M. Parker Stuart is a Featured Artist for the 2017 Altered Esthetics Film Festival.
You can catch M. Parker's work three times during the Film Fest: Small Sadnesses will screen June 3 at 4:00 PM. Liquid Histories will screen June 3 at 7:30 PM. An installation of Saturday Morning Cartoons will be presented in the 2nd Floor Lobby of The Southern Theater during the duration of the festival.
M. Parker Stuart, Liquid Histories, 2017
+ Liquid Histories is a bit more personal than your previous work (Sorting Out... series). What did you learn as a filmmaker about diving into a piece that was closer to home?
Liquid Histories came out of necessity. It started with my Grandpa dying. He was 97, so it wasn't completely out of the blue, but it's still so very sad. He was my dad's dad, and that side of the family is country down to its roots. Grandpa worked on a farm, and when dad went out on his own he insisted on a country setting too, and that's where I grew up. So this stuff is in my blood. When Grandpa died, the visitation and funeral were held in the town my dad grew up in, a town I had been visiting since before I was born, a tiny little place you can't get to by accident.
A lot has changed since I was young. The day before I left to drive out I had a conversation with my mother. She had been in a gas station there and had overheard some of the men from town talking about the bathroom issue, which was on talk radio. They had been speaking in an explicitly violent manner and I would need to change my plans.
Not long ago people who have power decided to use the existence of trans feminine people to portray urban populations as the evil other in opposition to rural populations and vice versa (as well as a number of other things which I'm sure everyone knows about). Part of the fallout of this campaign for me was losing my ability to go home.
I made it to Grandpa's funeral, having changed my plans so that I would drive in for only the funeral and leave immediately after. When I got home, this piece kind of just vomited out of me. My Grandpa's death brought up memories of my dad's death a few years ago, and it made real the feeling of a loss of home that I've been dealing with. Making work was really the only way I knew to put it all together. Tie it up in a box and float it down the river.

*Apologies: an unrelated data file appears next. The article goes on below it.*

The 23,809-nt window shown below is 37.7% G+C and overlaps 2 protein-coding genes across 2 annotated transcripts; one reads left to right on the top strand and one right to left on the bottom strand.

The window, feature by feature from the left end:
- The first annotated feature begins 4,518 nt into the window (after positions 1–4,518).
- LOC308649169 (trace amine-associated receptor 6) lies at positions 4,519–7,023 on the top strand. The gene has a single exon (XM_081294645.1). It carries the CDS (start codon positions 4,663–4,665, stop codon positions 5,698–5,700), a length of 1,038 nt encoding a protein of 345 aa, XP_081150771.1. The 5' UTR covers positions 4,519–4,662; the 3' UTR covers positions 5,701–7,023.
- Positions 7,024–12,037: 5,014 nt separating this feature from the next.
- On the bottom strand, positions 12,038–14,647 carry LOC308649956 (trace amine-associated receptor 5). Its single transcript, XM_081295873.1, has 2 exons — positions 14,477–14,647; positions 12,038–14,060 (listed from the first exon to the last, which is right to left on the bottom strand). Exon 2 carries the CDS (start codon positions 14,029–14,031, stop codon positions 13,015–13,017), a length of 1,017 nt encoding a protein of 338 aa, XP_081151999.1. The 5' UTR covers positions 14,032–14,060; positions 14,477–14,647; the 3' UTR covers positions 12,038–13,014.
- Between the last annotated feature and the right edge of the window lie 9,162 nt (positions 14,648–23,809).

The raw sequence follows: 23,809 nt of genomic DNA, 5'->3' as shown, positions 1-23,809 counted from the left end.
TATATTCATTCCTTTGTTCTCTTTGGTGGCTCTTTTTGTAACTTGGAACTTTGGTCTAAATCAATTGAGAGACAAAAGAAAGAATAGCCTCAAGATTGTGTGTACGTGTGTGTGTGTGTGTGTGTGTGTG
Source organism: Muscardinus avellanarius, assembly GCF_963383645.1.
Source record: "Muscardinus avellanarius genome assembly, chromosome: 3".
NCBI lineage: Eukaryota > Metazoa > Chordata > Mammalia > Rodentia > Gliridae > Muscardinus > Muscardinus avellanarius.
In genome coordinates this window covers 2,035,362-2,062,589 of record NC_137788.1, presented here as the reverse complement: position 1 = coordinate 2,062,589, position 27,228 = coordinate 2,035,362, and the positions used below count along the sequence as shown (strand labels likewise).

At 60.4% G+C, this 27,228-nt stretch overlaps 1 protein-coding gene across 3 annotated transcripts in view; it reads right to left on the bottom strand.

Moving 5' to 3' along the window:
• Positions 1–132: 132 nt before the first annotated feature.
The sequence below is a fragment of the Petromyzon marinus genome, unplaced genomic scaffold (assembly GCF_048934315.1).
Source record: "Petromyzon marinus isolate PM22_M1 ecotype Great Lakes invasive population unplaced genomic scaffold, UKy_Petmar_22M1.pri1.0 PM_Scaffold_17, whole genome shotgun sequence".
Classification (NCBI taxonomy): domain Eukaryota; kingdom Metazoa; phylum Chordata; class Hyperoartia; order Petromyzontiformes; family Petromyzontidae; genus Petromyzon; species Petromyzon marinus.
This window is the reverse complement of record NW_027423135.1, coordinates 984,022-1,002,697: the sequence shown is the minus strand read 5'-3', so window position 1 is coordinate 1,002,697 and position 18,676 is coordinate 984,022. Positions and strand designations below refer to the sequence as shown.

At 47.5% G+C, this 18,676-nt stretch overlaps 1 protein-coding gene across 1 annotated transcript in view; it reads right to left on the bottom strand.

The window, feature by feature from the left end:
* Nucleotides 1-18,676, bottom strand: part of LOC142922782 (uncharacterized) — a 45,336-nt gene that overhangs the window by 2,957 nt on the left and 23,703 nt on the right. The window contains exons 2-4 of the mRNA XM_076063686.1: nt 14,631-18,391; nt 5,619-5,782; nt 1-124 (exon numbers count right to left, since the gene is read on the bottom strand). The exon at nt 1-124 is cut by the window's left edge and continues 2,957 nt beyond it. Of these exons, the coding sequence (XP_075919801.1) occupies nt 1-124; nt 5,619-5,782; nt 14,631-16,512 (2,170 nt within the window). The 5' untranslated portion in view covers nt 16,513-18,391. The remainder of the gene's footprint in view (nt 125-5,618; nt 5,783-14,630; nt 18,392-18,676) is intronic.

I think the one thing that I really learned from making this piece is that you don't always get a choice in the art that you make. Sometimes it's going to happen regardless of what you intend.
+ A lot of your work contains algorithms you’ve created and scripted to alter the videos from their original form. In your artist statement you talk about how rearranging these pixels allow the ability to create new spaces to be free without constraints. Can you talk about how this process applies to these two pieces you’re prepared for the Ae Film Fest?
When I talk about creating spaces, there are actually two distinct spaces that I'm referencing. The first is a space only accessible to me and the second is a space created aesthetically for the viewer. I'll use Liquid Histories to illustrate the first space and Saturday Morning Cartoons for the second. They both do their spaces well.
This all started for me some billion odd years from now when I was spending a lot of time thinking about Kosuth's ideas about conceptual art. When you take a piece like One and Three Chairs and break it down to its core components, what you have is a definition of what a chair is, and a set of instructions for how to display the piece (find a chair, photograph it, display the chair and the photograph with the definition). To me, there was no difference between what he was doing and software. When you write software, you supply a set of instructions, package it up with some data and send it out. It's the same thing.
I started digging into that with my genetic algorithms and quines but it just never felt right. It was more software than art. At the same time I had been playing with making glitch work. The two just sort of fell together and that's when things clicked into place for me.
By letting go of the definitions for data set by tradition or software and supplying my own, I can create these little digital spaces that only I have access to. Little pocket dimensions I can slip into and out of whenever I want. I can create a pocket dimension based on a concept, or an emotion, or a question, or even just define a space that's not here.
The aesthetic effect is the only evidence that it exists.
In Liquid Histories, I used the concept that each pixel is a living creature that starts it's life with the first frame. As the frames change, the creatures have to find a new position that matches it best, and move there in a set amount of time. At the end of the sequence, they all start dying and the world around the center pixel shrinks to nothing until it dies too.